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Art Research

Library of Congress Classification

Outline of N call numbers

N -- Visual Arts.

NA -- Architecture.

NB -- Sculpture.

NC -- Drawing. Design. Illustration.

ND -- Painting.

NE -- Print media.

NK -- Decorative Arts.

NX -- Arts in general.

TR -- Photography

Z -- Typography

Citing References (MLA)

MLA Style Manual and Guide to Scholarly Publishing, 3rd ed., 2008
Cooper Reference PN147 .G444 2008

MLA Handbook, 8th ed., 2016
Cooper Reference LB2369 .G53 2016 -- there is a circulating copy in the Main Collection. Earlier editions also circulate

Purdue Online Writing Lab (OWL):
MLA Formatting and Style Guide  (offers basic information and examples of MLA formatting style according to the 7th edition of the MLA Handbook (2009) and the 3rd edition of the MLA Style Manual (2008); does not include the entire Manual or Handbook), Website last updated 9/12/2016

Walker, Janice R.
Columbia Guide to Online Style 
Columbia University Press, 2006
Available via Cooper Library subscription to Ebook Central

Evaluating Online Sources

The CRAP Test

Ask yourself the following questions about each website you're considering:


  • How recent is the information?
  • Can you locate a date when the page(s) were written/created/updated?
  • Does the website appear to update automatically (this could mean no one is actually looking at it)?
  • Based on your topic, is it current enough?


  • What kind of information is included in the website?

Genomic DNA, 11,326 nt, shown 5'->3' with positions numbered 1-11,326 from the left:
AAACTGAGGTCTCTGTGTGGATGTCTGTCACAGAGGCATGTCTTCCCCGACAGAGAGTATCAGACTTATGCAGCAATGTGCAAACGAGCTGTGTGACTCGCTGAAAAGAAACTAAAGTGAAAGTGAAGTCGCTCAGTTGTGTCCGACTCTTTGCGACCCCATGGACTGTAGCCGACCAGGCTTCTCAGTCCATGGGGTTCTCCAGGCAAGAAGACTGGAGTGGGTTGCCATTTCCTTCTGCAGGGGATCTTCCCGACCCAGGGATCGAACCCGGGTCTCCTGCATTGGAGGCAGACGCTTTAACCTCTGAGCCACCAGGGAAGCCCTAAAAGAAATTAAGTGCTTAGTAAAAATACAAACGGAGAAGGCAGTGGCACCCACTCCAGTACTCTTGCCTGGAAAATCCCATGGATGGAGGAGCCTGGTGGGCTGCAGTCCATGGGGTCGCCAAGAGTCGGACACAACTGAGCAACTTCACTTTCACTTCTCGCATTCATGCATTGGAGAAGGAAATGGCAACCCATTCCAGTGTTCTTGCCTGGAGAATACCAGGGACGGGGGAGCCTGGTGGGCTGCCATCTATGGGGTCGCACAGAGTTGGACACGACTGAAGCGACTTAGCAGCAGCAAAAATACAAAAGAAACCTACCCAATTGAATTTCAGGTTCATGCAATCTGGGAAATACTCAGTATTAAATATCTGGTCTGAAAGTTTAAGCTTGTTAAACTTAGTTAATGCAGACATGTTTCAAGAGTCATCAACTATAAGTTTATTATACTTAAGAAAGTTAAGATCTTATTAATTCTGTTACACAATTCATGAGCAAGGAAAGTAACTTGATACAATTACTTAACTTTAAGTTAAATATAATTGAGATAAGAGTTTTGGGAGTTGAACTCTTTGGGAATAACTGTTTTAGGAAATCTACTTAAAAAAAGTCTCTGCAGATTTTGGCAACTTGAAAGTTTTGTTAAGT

• Based on your other research, is it accurate? ...complete?
  • Is the content primarily fact, or opinion?
  • Is the information balanced, or biased?
  • Does the author provide references for quotations and data?
  • If there are links, do they work?


  • Can you determine who the author/creator is?
  • Is there a way to contact them?
  • What are their credentials (education, affiliation, experience, etc.)?
  • Is there evidence they're experts on the subject?
  • Who is the publisher or sponsor of the site?
  • Is this publisher/sponsor reputable?

Purpose / Point of View

  • What is the domain (.edu, .org, .com, etc.)? How might that influence the purpose/point of view?
  • Is the author presenting fact, or opinion?
  • What's the intent of the website (to persuade, to sell you something, etc.)?
  • Are there ads on the website? How do they relate to the topic being covered (e.g., an ad for ammuntion next to an article about firearms legislation)?
  • Who might benefit from a reader believing this website?
  • Based on the writing style, who is the intended audience?

Adapted from Dominican University 

Boolean Logic

Boolean logic is the use of the operators AND, OR, and NOT to combine terms in searching online databases.

When you separate two terms with the word AND, both words must appear in the results. This limits the numbers of results that you get. Most databases assume an AND between words in your search string.

When you separate two terms with the word OR, either word may appear in the results. This increases the numbers of results that you get. Most databases require you to indicate OR.

NOT eliminates the word that follows NOT in the search string. This will limit the number of results that you get. 

I've included a link to a page created by the Columbia University Libraries. It has some visual examples that explain the differences.

Boolean Logic from Columbia University Libraries.

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